Briggs Swift Cunningham II ( January 19, 1907 - July 2, 2003) was an American sportsman who raced cars and yachts.
He was a racing car constructor, driver and team owner; also a sports car manufacturer and automobile collector.
He featured on the April 26, 1954 cover of Time magazine, with three of his Cunningham racing cars. The caption reads: Road Racer Briggs Cunningham: Horsepower, Endurance, Sportsmanship.
The October 2003 Road & Track magazine article "Briggs Swift Cunningham—A Life Well Spent" states that "by building and sailing his own ships, and building and racing his own cars, Briggs Cunningham epitomized the definition of the American sportsman." He was inducted into the America's Cup Hall of Fame in 1993, the Motorsports Hall of Fame of America in 1997, and named to the International Motorsports Hall of Fame in 2003.
Introduced to motor racing as a youngster when his uncle took him to road races just after the first world war, Cunningham began international automobile racing in 1930 with his college friends Barron, Miles, and Samuel Collier, who in 1933 founded the Automobile Racing Club of America (renamed the Sports Car Club of America (SCCA) in 1944). He continued in competition for thirty-six years.
By 1940 he was building sports cars for other drivers to race. His first race as a driver was with his Bu-Merc, a hybrid combination of modified Buick chassis, Buick engine and Mercedes-Benz SSK body, at Watkins Glen shortly after World War Two. Some of his other hybrids involved Cadillacs, Chryslers, and Fords. Cunningham was one of the first to purchase a Ferrari barchetta, which was raced along with other brands he constructed or owned.
In 1950 Cunningham entered two Cadillac cars for Le Mans, one a stock-appearing Cadillac Coupe de Ville, the other a special-bodied sports machine dubbed "Le Monstre."  They finished tenth and eleventh overall. 
His announcement in 1951 of his intention to build an American
contender for outright victory at the Le Mans
race caused a stir on both continents.  His
team was already a favorite with the Le Mans fans  and the
announcement demonstrated his commitment to fielding a winning team
of American drivers and automobiles. One of the cars, the
Chrysler-powered Cunningham C-4R built by The B. S. Cunningham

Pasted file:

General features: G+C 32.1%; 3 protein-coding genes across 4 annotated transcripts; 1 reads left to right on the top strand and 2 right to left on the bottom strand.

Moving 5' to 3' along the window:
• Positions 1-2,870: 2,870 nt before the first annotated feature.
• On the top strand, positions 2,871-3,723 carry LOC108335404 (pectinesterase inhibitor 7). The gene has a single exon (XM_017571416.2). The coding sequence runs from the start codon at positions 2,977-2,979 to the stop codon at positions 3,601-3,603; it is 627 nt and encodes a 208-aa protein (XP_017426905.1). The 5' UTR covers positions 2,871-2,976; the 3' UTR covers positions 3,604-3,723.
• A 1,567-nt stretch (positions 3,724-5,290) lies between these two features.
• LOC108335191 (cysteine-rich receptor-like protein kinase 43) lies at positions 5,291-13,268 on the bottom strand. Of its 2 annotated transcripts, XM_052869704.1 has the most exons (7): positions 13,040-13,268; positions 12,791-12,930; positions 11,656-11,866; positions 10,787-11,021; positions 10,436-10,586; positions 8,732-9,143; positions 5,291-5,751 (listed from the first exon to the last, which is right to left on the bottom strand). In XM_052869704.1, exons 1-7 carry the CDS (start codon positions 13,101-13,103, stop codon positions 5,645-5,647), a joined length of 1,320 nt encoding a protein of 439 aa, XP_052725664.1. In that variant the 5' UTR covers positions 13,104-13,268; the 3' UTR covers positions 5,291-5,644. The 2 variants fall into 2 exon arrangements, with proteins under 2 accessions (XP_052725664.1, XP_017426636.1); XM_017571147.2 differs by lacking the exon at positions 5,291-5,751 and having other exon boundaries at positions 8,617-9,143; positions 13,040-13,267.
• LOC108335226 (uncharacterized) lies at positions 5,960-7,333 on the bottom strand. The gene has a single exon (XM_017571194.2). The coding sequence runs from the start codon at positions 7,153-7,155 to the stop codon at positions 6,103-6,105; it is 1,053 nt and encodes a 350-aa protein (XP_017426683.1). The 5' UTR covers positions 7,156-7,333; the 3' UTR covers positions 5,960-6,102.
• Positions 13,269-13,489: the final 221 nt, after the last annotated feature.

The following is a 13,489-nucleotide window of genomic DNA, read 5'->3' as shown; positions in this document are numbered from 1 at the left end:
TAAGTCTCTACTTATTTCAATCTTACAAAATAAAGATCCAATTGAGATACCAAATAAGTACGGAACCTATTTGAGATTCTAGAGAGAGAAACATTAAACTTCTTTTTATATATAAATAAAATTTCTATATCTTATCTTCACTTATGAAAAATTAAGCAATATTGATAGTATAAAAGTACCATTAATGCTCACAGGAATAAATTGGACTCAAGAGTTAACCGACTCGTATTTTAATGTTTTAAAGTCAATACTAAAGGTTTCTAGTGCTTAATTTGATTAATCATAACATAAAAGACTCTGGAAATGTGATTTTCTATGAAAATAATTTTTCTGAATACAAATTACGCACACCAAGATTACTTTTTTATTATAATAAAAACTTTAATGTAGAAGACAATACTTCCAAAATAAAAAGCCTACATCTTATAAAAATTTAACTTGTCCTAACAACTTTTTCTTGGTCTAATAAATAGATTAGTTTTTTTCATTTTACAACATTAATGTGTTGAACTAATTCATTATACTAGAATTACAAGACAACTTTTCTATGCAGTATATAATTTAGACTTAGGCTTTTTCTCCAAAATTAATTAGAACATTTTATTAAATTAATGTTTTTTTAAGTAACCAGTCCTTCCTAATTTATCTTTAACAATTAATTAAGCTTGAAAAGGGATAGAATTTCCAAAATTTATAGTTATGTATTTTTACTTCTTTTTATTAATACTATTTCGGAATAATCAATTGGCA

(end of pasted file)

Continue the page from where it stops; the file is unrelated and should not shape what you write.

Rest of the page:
Company of West Palm Beach, Florida and
driven by Phil Walters and John Fitch, finished 18th out of 60
starters.  The
other, driven by George Rand and Fred Wacker Jr. failed to
A Cunningham C-4R won the 1953 Sebring 12 Hours.
At Le Mans Walters and Fitch
finished first in class and third overall with a C-5R and the two
other Team Cunningham cars finished seventh and tenth. They
repeated with a third and fifth place at Le Mans in 1954. These years
were to be the high point of achievement for Cunningham-built cars
at Le Mans. The longed-for victory remained elusive. American
journalist Ozzie Lyons later, rather harshly, described the whole
effort as a "gallant failure."  Later
in 1954 the Cunningham cars finished fifth and sixth in the Reims 12 Hour sports
car race. 
By 1956 the Cunningham team was described as a dominant force in SCCA sports car racing—a distinction the team retained for the next decade. In addition to Cunninghams, the team raced Ferrari, Jaguar, Maserati, O.S.C.A., Porsche and other sports cars. One of these set a record in 1954 that remains unbroken: Stirling Moss and Bill Lloyd drove Briggs Cunningham's 1.5-liter O.S.C.A. MT4 (Maserati Tipo 4) in the Sebring 12 Hours, where it defeated its higher-powered competitors to become the smallest-engined car ever to win the race, and also the first to win on wire wheels. The next year, two other drivers from the team won Sebring in a Team Cunningham Jaguar D-type. In 1964 Briggs Cunningham and Lake Underwood won first place in the 3.0 Litre Prototype class at Sebring with the new Porsche 904 GTS, and took first place in the 2-liter class and ninth overall the following year, again with a 904 GTS.
Alfred Momo was the team's chief mechanic.
Cunningham automobiles were mostly high-performance prototypes that Briggs Cunningham and his team built specifically for racing in the 1950s. A few, adapted for street use, are used as historic personal vehicles. Cunningham's cars were the first to sport racing stripes, the traditional Cunningham racing colors being blue stripes on white. Carroll Shelby, who competed against Cunningham and his teams and was influenced by Cunningham in his similar quest to build a victorious American racecar, adopted the Team Cunningham colors and revived the stripes.
Sebring Raceway's "Cunningham Corner" is named for Cunningham and his team.
Cunningham amassed a high-quality collection of automobiles that included the first Ferrari sold in the United States by Luigi Chinetti, and a Bugatti Royale, one of only six made. The collection was displayed in the Cunningham Museum in Costa Mesa, California and eventually was sold to long-time friend Miles Collier to be added to the Collier Automotive Museum collection in Naples, Florida.
Briggs Cunningham's only son, Briggs S. Cunningham III, along with Robert (Bob) Lutz and Lawrence (Larry) Black, resurrected his father's car company in the late 1990s and introduced a modern Cunningham car, the C-7 model, at the 2001 Detroit International Automobile show. While the Cunningham C7 was very well received, no customer cars were built.
Briggs Cunningham's grandson Brian S. Cunningham, son of Briggs S. Cunningham III, raced in Formula 3 in 1994.
Cunningham team drivers and Briggs Cunningham co-drivers included: